Redwood Hill has a turnover of more than $22 million per year, and produces artisan goat milk cheese, yogurt, and kefir. According to Emmi, the Redwood Hill Farms Plain Goat Milk Yogurt in one-liter cups is the country’s biggest-selling large yogurt distributed via the US natural food channel.
The Redwood Hill acquisition isn’t Emmi’s first acquisition of a US goat milk products pioneer. Several years ago, Emmi acquired California-based Cypress Grove Chevre.
In short, Emmi’s recent acquisition history indicates that the company sees solid potential for goat milk cheeses and other goat milk products in the US.
Meanwhile, Canada’s Saputo announced back in October that it had acquired the companies forming Woolwich Dairy, which generates annual revenues of about $70 million and produces, distributes, markets and sells goat cheese in Canada and the US.
Woolwich itself illustrates the growth taking place in the US goat milk business, having been founded in Canada back in 1983 and then opening a plant in Lancaster, WI, in 2008.
Like Emmi, Saputo certainly seems to see the potential for growth in the goat milk cheese business. And why not? After all, the combined sales of Redwood Hill and Woolwich are more than $90 million (although Woolwich has a longer and stronger presence, and presumably greater sales, in Canada than in the US).
The second indicator of the health and vitality of the goat milk industry in the US can be seen in the number of classes and entries for goat milk cheeses in various cheese contests.
Just to cite one example, less than 25 years ago, the biennial United States Championship Cheese Contest didn’t have a single class for goat milk cheese. Six years later, when a goat milk cheese captured the top prize in that contest, there were two classes for goat milk cheese: one for fresh goat’s milk cheese and the other for aged/cured goat’s milk cheese. The two classes together drew fewer than two dozen entries.
The US Championship Cheese Contest held back in March had a total of seven categories for goat’s milk cheeses, plus three classes for mixed milk cheeses (for blended cow, goat, sheep and/or buffalo milks). The seven goat’s milk cheese categories attracted approximately 135 entries.
One interesting aspect of the growth in the number of goat milk cheese classes and entries in the US Championship Cheese Contest is that several companies that have long produced only cow’s milk cheeses have now ventured into producing goat’s milk cheeses (not to mention mixed milk cheeses).
These companies include, among others, Marin French Cheese, Sartori Company, Hook’s Cheese Company and Carr Valley Cheese.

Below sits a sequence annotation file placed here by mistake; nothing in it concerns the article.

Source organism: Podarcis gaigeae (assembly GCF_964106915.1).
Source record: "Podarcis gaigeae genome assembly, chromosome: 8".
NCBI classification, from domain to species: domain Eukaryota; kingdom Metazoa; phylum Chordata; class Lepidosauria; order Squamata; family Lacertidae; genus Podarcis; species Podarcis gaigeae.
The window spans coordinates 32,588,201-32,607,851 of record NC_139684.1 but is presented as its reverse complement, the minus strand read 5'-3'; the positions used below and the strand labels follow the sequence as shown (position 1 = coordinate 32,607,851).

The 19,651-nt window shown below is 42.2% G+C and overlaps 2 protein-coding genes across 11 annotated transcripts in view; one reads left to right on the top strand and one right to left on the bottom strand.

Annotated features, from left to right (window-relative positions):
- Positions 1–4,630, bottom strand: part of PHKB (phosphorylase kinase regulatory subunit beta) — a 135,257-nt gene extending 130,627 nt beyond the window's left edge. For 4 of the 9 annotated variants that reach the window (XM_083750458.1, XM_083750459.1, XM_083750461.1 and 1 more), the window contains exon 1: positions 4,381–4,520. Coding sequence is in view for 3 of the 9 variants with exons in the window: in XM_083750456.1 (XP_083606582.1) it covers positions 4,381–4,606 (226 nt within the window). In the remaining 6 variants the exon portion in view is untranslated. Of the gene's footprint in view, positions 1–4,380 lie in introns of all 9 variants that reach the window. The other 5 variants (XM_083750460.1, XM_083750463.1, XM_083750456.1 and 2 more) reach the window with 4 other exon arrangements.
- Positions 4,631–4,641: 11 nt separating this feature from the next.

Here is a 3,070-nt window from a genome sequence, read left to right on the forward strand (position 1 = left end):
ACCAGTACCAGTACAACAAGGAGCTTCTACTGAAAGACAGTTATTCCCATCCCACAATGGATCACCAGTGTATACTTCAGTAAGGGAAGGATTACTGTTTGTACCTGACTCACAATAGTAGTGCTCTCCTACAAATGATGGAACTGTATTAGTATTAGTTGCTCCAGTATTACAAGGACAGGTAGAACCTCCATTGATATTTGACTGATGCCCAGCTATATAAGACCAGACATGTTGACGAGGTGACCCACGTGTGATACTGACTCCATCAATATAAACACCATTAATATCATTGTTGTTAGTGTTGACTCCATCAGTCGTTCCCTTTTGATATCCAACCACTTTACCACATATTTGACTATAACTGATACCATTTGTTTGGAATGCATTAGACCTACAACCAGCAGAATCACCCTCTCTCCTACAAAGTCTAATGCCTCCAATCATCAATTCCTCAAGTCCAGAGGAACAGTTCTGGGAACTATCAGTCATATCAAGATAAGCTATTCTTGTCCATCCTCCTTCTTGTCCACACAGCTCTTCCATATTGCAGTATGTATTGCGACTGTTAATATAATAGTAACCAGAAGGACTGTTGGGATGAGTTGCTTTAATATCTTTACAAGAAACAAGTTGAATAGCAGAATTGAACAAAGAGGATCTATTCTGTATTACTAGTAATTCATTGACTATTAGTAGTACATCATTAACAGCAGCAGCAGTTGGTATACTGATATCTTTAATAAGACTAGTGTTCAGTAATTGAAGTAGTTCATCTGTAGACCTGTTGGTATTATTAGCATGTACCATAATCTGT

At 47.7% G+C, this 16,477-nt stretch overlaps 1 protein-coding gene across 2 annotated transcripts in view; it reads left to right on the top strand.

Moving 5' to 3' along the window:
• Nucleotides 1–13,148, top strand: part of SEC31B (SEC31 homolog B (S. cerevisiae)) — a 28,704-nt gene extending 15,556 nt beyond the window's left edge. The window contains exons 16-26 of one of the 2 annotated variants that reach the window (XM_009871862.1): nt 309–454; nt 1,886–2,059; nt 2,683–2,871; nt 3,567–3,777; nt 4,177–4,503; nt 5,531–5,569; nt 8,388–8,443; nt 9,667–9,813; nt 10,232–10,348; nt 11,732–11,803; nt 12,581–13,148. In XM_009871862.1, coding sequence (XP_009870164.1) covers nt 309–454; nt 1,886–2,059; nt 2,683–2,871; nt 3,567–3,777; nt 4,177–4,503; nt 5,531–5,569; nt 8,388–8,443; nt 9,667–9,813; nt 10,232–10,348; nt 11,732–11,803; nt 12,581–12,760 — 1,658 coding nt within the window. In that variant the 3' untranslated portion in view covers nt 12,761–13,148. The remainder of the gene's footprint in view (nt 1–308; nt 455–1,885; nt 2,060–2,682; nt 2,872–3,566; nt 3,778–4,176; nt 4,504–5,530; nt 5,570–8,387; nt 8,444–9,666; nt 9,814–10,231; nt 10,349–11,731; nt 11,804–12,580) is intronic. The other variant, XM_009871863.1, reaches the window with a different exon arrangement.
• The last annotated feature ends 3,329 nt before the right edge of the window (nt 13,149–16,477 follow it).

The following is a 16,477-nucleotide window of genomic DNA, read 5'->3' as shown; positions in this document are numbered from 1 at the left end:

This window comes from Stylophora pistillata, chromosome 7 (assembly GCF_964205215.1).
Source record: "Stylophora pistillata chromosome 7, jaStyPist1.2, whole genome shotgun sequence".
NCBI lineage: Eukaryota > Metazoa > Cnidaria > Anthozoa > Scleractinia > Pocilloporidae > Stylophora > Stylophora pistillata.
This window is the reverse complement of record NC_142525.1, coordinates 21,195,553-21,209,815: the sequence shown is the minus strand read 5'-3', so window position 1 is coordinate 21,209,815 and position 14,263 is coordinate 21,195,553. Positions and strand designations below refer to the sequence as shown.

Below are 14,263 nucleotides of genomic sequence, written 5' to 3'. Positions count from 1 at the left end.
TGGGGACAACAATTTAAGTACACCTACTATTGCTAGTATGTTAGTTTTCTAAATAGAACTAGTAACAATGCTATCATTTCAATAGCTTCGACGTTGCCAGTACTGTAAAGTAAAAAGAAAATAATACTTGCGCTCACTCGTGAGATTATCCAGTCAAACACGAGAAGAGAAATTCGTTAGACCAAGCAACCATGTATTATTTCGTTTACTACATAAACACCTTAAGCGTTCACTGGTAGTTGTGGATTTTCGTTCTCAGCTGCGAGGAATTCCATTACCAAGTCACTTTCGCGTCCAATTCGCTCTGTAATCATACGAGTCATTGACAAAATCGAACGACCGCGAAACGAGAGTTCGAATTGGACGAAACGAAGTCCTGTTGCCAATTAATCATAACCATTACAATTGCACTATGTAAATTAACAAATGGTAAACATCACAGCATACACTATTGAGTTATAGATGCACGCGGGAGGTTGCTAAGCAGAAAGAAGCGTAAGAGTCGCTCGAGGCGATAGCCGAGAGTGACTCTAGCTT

Without going into specifics, it’s safe to say that most if not all other US cheese and dairy product contests have expanded the number of goat milk cheese classes in recent years, and have seen a rising number of entries as a result.
Not only are US cheese contests attracting a growing number of goat cheese makers, international competitions are also attracting more and more US goat cheese makers. The latest and perhaps best example of this is the 2015 World Cheese Awards, results of which were reported in a front-page story in last week’s issue.
The US did quite well in that contest, capturing a total of eight Super Golds (a total of 62 Super Golds were awarded). Amazingly, four of the eight Super Golds earned by US cheese makers were for goat’s milk cheeses; these included Midnight Moon from Cypress Grove Chevre, Smoked Billy Blue from Carr Valley Cheese, Chaumine from Goldin Artisan Goat Cheese, and Miette from Baetje Farms.
It’s never easy, or safe, making predictions in the dairy business, but it looks like a pretty safe bet to predict that the future of the US goat milk industry is extremely bright. DG
Comprehensive Food Label Update An Intriguing Idea, But...
A couple of weeks ago, four Democratic members of Congress introduced legislation that would address food labeling reform in what sponsors call a comprehensive manner.
That’s an intriguing idea, but the bill as introduced has far too many flaws to deserve support from the food industry — or consumers, for that matter.
As reported in last week’s issue (please see page 3), two Democrats in the House and two Democrats in the Senate introduced a bill called the Food Labeling Modernization Act of 2015.
It should be noted, first of all, that the legislation has absolutely no chance of being approved by either house of Congress, for the simple reason that it was introduced by Democrats only and both the House and Senate are controlled by Republicans.
Similar legislation was introduced in both the House and the Senate two years ago and went absolutely nowhere, despite the fact that the Senate at that time was controlled by Democrats.
While it has absolutely no chance of advancing, there are at least three positives in this food labeling legislation. For one thing, it’s been about a quarter of a century since Congress passed the Nutrition Labeling and Education Act of 1990, and the Nutrition Facts panel has been mandatory on most packaged foods for more than 20 years. That alone means an update isn’t such a bad idea.
Second, this legislation is pretty comprehensive, addressing such issues as the Nutrition Facts panel, the ingredients statement, and front-of-package labeling. The US Food and Drug Administration has been working on an update to the Nutrition Facts panel for almost two years now, and because this update is going to happen sooner or later, why not take a look at other aspects of food labels as well?
And third, the bills require that the formatting for the ingredient labels on foods be improved for the purposes of readability (i.e., the size of lettering, contrast of lettering, bolding, bullet points, etc.). As the US population continues to age (the oldest baby boomers hit 70 in a few short weeks), ingredient statements become harder and harder to read; larger typeface wouldn’t be such a bad idea.